Executive Director Reports

Vote YES for workers’ rights

Roberta Lynch

Roberta Lynch

Protecting union rights is fundamental to our well-being 

When we think of fundamental rights in our country, we may think of freedom of speech, or the right to vote, or freedom of the press. But we seldom think of collective bargaining.

That’s a somewhat formal term for the right of workers to come together to advance their interests, and the obligation of employers to bargain with them rather than simply dictate their terms of employment.

The guarantee of a voice on the job should be fundamental and universal in a democratic nation like ours. But it is not. Although federal law does pro­vide that right for workers in the private sector under the National Labor Relations Act (NLRA), far too few are able to exercise it. As the recent experience of workers in Amazon warehouses and Star­bucks coffee shops powerfully demonstrates, workers seeking to have that voice through forming a union are all too often pressured, threatened, bullied, maligned, and sometimes flat-out fired.

A right that cannot be enforced is not really a right at all. And in the case of collective bargaining, the penalties for the kind of toxic anti-union tactics that employers use to block unions are next to nil.

In the public sector, the sit­uation is better in some respects but far from ideal. In fact, mil­lions of public employees in our country don’t even have the nominal right to collective bar­gaining. Because public employ­ees are excluded from coverage under the NLRA, state and local government workers have had to fight for that right on a state-by-state basis. Despite steady progress on that front over the course of six decades, public employees in more than two dozen states where anti-union forces control governorships or one or both houses of the state legislature still don’t have that right today.

It wasn’t until 1983 that we secured union rights for public employees here in Illinois with the passage of the Illinois Public Employee Labor Relations Act. And what a difference that has made! In just 40 years, the lives of millions of teachers, state workers, municipal employees, and countless others have been transformed by having the legal right to collective bargaining— the power to ensure that our employers meet us as equals at the bargaining table.

Compared to states where public employees lack the fun­damental right to collective bar­gaining, wage rates are higher in Illinois for nearly every type of public sector work.

The Illinois-Missouri pay gap underscores the union dif­ference. The St. Louis Post-Dis­patch reported that “at least 200 Missouri residents cross the Mis­sissippi River each day to work in Illinois government facilities where they can make a signifi­cantly larger paycheck for doing almost exactly the same job.”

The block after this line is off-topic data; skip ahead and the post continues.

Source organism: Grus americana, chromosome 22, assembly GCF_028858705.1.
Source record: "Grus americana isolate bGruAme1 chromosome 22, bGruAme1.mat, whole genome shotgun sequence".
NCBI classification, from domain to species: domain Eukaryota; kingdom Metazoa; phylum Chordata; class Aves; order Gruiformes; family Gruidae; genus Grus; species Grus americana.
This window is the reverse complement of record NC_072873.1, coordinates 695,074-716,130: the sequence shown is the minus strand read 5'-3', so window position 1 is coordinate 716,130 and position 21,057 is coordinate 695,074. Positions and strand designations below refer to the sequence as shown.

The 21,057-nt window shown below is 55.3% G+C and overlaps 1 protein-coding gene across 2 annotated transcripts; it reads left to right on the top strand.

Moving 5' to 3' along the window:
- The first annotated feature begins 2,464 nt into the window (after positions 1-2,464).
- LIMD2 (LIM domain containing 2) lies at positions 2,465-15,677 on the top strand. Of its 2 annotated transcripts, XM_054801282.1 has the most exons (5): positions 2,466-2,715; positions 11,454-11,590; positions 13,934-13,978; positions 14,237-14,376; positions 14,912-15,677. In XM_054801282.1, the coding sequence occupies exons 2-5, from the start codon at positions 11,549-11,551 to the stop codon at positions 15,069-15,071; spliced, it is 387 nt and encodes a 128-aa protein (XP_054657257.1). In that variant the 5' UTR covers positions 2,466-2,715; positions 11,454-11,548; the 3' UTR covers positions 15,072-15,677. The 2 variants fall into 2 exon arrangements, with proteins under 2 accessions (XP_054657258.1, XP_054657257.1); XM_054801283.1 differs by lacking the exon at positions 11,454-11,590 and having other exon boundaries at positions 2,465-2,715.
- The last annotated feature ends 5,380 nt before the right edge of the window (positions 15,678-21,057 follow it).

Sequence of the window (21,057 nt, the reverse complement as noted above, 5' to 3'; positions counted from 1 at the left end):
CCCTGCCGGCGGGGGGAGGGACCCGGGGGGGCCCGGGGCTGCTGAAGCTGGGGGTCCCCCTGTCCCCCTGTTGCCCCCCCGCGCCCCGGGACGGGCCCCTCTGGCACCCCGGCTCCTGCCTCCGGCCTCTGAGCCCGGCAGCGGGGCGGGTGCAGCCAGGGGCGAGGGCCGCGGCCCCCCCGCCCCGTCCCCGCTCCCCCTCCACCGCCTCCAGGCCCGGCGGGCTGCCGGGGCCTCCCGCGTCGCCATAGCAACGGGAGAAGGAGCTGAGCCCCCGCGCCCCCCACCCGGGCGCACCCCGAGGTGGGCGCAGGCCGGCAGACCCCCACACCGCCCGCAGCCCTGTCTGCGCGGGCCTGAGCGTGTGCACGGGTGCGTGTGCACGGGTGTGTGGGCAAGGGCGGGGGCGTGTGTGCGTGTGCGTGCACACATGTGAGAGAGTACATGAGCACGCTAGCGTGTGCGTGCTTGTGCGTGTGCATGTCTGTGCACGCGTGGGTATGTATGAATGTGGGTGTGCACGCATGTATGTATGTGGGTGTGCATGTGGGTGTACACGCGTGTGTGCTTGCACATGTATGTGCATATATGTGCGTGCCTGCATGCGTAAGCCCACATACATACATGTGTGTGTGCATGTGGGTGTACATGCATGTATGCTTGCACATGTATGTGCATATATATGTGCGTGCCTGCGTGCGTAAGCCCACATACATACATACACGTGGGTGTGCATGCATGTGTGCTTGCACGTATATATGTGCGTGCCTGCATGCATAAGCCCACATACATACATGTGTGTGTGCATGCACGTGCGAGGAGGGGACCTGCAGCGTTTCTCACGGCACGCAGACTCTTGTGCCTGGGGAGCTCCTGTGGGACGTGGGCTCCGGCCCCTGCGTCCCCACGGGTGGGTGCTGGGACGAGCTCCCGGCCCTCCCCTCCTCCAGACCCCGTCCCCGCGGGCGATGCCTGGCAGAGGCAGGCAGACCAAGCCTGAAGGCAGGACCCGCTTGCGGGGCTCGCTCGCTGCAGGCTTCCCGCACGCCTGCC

Hursel King was earning $26,000 a year as a correctional officer in Missouri until 2011, when he was hired for a sim­ilar post in Illinois that paid $45,000. Now the treasurer of AFSCME Local 1175 at Menard Correctional Center, King told the Post-Dispatch that pay is the key reason he commutes 45 miles from his Missouri home.

“Obviously the union makes a big difference,” King said.

But collective bargaining rights are not just about wage gains—they are also about safe­ty on the job, fair treatment, and the quality of services we provide. Sometimes these are gains we make in contract negotiations; sometimes they are the fruit of coming together through our PEOPLE program to push for change in the state legislature, city councils, or county boards. And sometimes they are the result of collective action, an essential complement to collective bargaining, like picket lines, community out­reach, or even a strike.

There is no doubt that Bruce Rauner would have succeeded in his goal of driving down the wages and benefits of public employees in Illinois if AFSCME and our partners in other unions hadn’t brought the full force of our organized power to bear against him. Rauner’s dream was to bring the low wages, poor benefits, and silenced voices that are the norm in states like Ken­tucky, Alabama, Tennessee and Missouri to Illinois by repealing our state’s public employee collective bargaining law. But because we have built a power­ful, unified force that can rise up to fight back when under attack, we effectively repealed Bruce Rauner.

Now there are other threats. The US Supreme Court’s rul­ing in the Janus case that bars fair share fees has given rise to groups like the Freedom Foun­dation that try to lure employees away from union membership (see page 4). Republicans are seeking to gain a majority on the Illinois Supreme Court so they can overturn court rulings that affirmed the constitution’s pen­sion protection clause. And the forces of privatization continue to stalk city and county govern­ments (page 10).

To combat these and many more challenges we know will come, the fundamental right to collective bargaining in our state must be protected. That’s why our union is supporting the Workers’ Rights Amend­ment to the Illinois constitu­tion that will be on the ballot this November. Passage of this amendment would affirm this right and bar legislative action to abolish it.

Union rights are human rights. We’re working every day to strengthen and expand them. Voting ‘yes’ for the Workers’ Rights Amendment is one crit­ical way to affirm just how fun­damental collective bargaining is to our democracy.